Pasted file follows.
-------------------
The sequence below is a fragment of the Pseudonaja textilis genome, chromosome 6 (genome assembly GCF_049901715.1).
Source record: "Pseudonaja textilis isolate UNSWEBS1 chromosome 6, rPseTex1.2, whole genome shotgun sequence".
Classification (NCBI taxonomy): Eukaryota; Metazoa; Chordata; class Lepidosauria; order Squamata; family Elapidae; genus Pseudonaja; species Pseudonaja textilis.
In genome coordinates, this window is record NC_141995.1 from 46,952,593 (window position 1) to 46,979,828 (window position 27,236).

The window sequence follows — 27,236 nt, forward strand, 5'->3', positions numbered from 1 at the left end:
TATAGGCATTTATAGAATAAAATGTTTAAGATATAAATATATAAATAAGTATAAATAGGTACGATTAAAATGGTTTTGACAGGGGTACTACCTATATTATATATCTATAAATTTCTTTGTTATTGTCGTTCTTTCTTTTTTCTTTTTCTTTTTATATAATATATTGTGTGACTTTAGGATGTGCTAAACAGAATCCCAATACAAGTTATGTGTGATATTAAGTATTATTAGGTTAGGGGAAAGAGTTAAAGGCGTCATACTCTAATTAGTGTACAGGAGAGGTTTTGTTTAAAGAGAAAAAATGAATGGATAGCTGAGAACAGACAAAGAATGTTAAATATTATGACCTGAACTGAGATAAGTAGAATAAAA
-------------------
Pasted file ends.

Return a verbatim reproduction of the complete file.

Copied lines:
The sequence below is a fragment of the Pseudonaja textilis genome, chromosome 6 (genome assembly GCF_049901715.1).
Source record: "Pseudonaja textilis isolate UNSWEBS1 chromosome 6, rPseTex1.2, whole genome shotgun sequence".
Classification (NCBI taxonomy): Eukaryota; Metazoa; Chordata; class Lepidosauria; order Squamata; family Elapidae; genus Pseudonaja; species Pseudonaja textilis.
In genome coordinates, this window is record NC_141995.1 from 46,952,593 (window position 1) to 46,979,828 (window position 27,236).

The window sequence follows — 27,236 nt, forward strand, 5'->3', positions numbered from 1 at the left end:
TATAGGCATTTATAGAATAAAATGTTTAAGATATAAATATATAAATAAGTATAAATAGGTACGATTAAAATGGTTTTGACAGGGGTACTACCTATATTATATATCTATAAATTTCTTTGTTATTGTCGTTCTTTCTTTTTTCTTTTTCTTTTTATATAATATATTGTGTGACTTTAGGATGTGCTAAACAGAATCCCAATACAAGTTATGTGTGATATTAAGTATTATTAGGTTAGGGGAAAGAGTTAAAGGCGTCATACTCTAATTAGTGTACAGGAGAGGTTTTGTTTAAAGAGAAAAAATGAATGGATAGCTGAGAACAGACAAAGAATGTTAAATATTATGACCTGAACTGAGATAAGTAGAATAAAA